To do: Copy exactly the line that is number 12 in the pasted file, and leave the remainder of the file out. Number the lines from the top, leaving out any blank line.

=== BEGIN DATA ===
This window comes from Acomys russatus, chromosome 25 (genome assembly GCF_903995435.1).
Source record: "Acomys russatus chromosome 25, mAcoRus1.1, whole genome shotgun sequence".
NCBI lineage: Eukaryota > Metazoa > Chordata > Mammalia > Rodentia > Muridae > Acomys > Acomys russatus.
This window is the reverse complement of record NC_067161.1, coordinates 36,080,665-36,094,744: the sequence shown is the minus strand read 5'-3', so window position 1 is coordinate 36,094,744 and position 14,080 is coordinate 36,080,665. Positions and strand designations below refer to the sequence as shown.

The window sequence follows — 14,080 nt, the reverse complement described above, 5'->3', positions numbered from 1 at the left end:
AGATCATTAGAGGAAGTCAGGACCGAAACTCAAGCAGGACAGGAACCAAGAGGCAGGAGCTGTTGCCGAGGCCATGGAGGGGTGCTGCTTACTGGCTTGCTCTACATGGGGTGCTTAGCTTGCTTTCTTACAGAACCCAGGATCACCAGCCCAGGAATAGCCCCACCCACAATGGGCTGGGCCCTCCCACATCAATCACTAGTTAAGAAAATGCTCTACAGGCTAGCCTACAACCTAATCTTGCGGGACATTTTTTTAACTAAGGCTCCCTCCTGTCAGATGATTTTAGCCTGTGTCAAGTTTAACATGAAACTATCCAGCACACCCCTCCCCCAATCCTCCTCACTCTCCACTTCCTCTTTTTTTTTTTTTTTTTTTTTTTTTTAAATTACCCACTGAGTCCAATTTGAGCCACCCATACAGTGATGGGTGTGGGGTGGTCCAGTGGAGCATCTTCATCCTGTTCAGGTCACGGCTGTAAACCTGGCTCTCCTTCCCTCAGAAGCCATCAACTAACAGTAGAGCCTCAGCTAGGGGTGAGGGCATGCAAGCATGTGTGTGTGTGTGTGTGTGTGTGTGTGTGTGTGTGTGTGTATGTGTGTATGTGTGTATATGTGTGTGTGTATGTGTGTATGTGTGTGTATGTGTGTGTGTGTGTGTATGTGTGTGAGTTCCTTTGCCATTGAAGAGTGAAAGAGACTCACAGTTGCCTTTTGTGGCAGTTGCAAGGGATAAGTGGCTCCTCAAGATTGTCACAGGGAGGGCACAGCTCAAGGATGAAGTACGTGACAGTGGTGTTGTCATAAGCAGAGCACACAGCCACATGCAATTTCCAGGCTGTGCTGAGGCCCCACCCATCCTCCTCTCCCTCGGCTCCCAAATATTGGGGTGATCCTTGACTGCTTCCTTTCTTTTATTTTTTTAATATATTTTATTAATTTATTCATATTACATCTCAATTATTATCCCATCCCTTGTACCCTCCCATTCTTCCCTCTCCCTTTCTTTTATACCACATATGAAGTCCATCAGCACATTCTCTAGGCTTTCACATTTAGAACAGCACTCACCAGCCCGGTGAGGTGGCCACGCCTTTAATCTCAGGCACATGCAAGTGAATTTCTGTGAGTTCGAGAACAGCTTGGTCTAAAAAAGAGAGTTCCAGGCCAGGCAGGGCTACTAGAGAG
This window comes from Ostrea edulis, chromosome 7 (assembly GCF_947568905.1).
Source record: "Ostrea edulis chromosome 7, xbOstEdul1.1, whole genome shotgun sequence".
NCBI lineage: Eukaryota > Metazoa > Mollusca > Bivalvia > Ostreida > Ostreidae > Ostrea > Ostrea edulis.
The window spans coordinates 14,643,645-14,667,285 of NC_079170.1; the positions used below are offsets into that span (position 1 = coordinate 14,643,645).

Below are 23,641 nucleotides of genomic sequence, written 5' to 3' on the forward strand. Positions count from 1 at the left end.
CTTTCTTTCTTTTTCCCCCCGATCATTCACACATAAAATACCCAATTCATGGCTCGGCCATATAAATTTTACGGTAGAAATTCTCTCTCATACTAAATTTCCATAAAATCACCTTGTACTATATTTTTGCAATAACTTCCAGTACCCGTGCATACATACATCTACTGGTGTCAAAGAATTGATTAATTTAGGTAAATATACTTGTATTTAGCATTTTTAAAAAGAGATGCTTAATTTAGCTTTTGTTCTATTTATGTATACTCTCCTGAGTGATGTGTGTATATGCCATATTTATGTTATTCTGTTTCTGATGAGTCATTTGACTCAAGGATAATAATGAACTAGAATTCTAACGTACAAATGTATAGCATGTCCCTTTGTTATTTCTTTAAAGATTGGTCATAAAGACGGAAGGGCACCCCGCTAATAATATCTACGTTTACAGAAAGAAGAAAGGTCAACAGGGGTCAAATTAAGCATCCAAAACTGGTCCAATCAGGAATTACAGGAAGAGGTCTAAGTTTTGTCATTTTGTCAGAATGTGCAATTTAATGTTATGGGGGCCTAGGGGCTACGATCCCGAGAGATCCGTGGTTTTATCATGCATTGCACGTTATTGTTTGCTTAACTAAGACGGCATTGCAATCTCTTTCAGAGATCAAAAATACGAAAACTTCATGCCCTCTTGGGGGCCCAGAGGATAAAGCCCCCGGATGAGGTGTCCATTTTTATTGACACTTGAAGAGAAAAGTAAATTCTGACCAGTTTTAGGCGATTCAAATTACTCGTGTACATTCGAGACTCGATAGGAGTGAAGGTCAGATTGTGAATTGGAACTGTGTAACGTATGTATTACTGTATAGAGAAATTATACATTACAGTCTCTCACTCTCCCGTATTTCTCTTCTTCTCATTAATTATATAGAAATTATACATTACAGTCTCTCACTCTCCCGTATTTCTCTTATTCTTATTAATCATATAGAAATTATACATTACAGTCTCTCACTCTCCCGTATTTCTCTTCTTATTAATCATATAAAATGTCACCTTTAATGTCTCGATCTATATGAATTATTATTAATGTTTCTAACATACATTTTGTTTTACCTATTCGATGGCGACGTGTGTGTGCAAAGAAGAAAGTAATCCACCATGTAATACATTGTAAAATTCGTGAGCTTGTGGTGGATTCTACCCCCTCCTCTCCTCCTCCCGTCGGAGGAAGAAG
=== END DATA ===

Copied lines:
CTTTCTTTCTTTTTCCCCCCGATCATTCACACATAAAATACCCAATTCATGGCTCGGCCATATAAATTTTACGGTAGAAATTCTCTCTCATACTAAATTTCCATAAAATCACCTTGTACTATATTTTTGCAATAACTTCCAGTACCCGTGCATACATACATCTACTGGTGTCAAAGAATTGATTAATTTAGGTAAATATACTTGTATTTAGCATTTTTAAAAAGAGATGCTTAATTTAGCTTTTGTTCTATTTATGTATACTCTCCTGAGTGATGTGTGTATATGCCATATTTATGTTATTCTGTTTCTGATGAGTCATTTGACTCAAGGATAATAATGAACTAGAATTCTAACGTACAAATGTATAGCATGTCCCTTTGTTATTTCTTTAAAGATTGGTCATAAAGACGGAAGGGCACCCCGCTAATAATATCTACGTTTACAGAAAGAAGAAAGGTCAACAGGGGTCAAATTAAGCATCCAAAACTGGTCCAATCAGGAATTACAGGAAGAGGTCTAAGTTTTGTCATTTTGTCAGAATGTGCAATTTAATGTTATGGGGGCCTAGGGGCTACGATCCCGAGAGATCCGTGGTTTTATCATGCATTGCACGTTATTGTTTGCTTAACTAAGACGGCATTGCAATCTCTTTCAGAGATCAAAAATACGAAAACTTCATGCCCTCTTGGGGGCCCAGAGGATAAAGCCCCCGGATGAGGTGTCCATTTTTATTGACACTTGAAGAGAAAAGTAAATTCTGACCAGTTTTAGGCGATTCAAATTACTCGTGTACATTCGAGACTCGATAGGAGTGAAGGTCAGATTGTGAATTGGAACTGTGTAACGTATGTATTACTGTATAGAGAAATTATACATTACAGTCTCTCACTCTCCCGTATTTCTCTTCTTCTCATTAATTATATAGAAATTATACATTACAGTCTCTCACTCTCCCGTATTTCTCTTATTCTTATTAATCATATAGAAATTATACATTACAGTCTCTCACTCTCCCGTATTTCTCTTCTTATTAATCATATAAAATGTCACCTTTAATGTCTCGATCTATATGAATTATTATTAATGTTTCTAACATACATTTTGTTTTACCTATTCGATGGCGACGTGTGTGTGCAAAGAAGAAAGTAATCCACCATGTAATACATTGTAAAATTCGTGAGCTTGTGGTGGATTCTACCCCCTCCTCTCCTCCTCCCGTCGGAGGAAGAAG